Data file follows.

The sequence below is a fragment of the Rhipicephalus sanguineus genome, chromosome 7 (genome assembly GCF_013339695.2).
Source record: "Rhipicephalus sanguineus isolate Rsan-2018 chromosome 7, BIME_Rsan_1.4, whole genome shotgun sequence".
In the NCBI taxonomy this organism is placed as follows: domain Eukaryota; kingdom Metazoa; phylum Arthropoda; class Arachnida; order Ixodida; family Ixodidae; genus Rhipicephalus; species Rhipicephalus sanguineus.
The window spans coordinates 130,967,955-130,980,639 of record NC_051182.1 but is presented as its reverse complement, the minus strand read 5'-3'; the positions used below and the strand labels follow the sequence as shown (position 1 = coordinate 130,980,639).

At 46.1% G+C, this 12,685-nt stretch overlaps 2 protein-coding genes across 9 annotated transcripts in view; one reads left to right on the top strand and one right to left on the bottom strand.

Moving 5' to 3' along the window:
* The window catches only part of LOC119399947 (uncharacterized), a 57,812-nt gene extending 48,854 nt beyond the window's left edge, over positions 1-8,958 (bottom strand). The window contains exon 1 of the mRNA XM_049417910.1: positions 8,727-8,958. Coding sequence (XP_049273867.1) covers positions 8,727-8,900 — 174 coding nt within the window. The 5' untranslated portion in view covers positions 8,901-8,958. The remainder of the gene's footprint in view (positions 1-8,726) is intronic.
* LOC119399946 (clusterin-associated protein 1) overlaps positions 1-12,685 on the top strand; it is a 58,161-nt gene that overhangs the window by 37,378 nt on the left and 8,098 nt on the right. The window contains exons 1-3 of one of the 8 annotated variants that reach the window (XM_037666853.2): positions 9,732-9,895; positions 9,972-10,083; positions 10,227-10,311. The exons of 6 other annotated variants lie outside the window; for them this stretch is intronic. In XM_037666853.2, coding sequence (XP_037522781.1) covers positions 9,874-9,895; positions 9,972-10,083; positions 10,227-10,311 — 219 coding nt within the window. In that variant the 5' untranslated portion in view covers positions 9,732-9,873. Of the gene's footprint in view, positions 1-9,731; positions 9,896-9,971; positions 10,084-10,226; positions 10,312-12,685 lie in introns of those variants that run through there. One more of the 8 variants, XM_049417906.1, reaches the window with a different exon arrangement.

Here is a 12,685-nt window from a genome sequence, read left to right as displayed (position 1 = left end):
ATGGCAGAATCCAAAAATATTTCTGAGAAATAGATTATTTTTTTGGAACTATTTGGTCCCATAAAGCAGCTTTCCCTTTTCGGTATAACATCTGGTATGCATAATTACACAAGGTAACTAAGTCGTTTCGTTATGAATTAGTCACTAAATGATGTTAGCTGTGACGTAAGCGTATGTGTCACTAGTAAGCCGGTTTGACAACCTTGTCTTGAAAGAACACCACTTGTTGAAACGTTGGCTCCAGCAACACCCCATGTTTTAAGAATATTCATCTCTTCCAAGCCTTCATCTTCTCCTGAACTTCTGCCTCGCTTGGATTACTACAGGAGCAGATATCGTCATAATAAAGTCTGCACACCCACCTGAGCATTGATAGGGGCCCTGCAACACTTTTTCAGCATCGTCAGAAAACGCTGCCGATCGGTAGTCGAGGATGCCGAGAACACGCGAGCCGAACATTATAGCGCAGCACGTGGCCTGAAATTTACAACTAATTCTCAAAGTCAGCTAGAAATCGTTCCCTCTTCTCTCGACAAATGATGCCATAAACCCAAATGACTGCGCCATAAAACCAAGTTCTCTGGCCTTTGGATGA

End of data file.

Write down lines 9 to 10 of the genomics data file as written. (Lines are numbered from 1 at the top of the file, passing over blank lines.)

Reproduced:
Here is a 12,685-nt window from a genome sequence, read left to right as displayed (position 1 = left end):
ATGGCAGAATCCAAAAATATTTCTGAGAAATAGATTATTTTTTTGGAACTATTTGGTCCCATAAAGCAGCTTTCCCTTTTCGGTATAACATCTGGTATGCATAATTACACAAGGTAACTAAGTCGTTTCGTTATGAATTAGTCACTAAATGATGTTAGCTGTGACGTAAGCGTATGTGTCACTAGTAAGCCGGTTTGACAACCTTGTCTTGAAAGAACACCACTTGTTGAAACGTTGGCTCCAGCAACACCCCATGTTTTAAGAATATTCATCTCTTCCAAGCCTTCATCTTCTCCTGAACTTCTGCCTCGCTTGGATTACTACAGGAGCAGATATCGTCATAATAAAGTCTGCACACCCACCTGAGCATTGATAGGGGCCCTGCAACACTTTTTCAGCATCGTCAGAAAACGCTGCCGATCGGTAGTCGAGGATGCCGAGAACACGCGAGCCGAACATTATAGCGCAGCACGTGGCCTGAAATTTACAACTAATTCTCAAAGTCAGCTAGAAATCGTTCCCTCTTCTCTCGACAAATGATGCCATAAACCCAAATGACTGCGCCATAAAACCAAGTTCTCTGGCCTTTGGATGA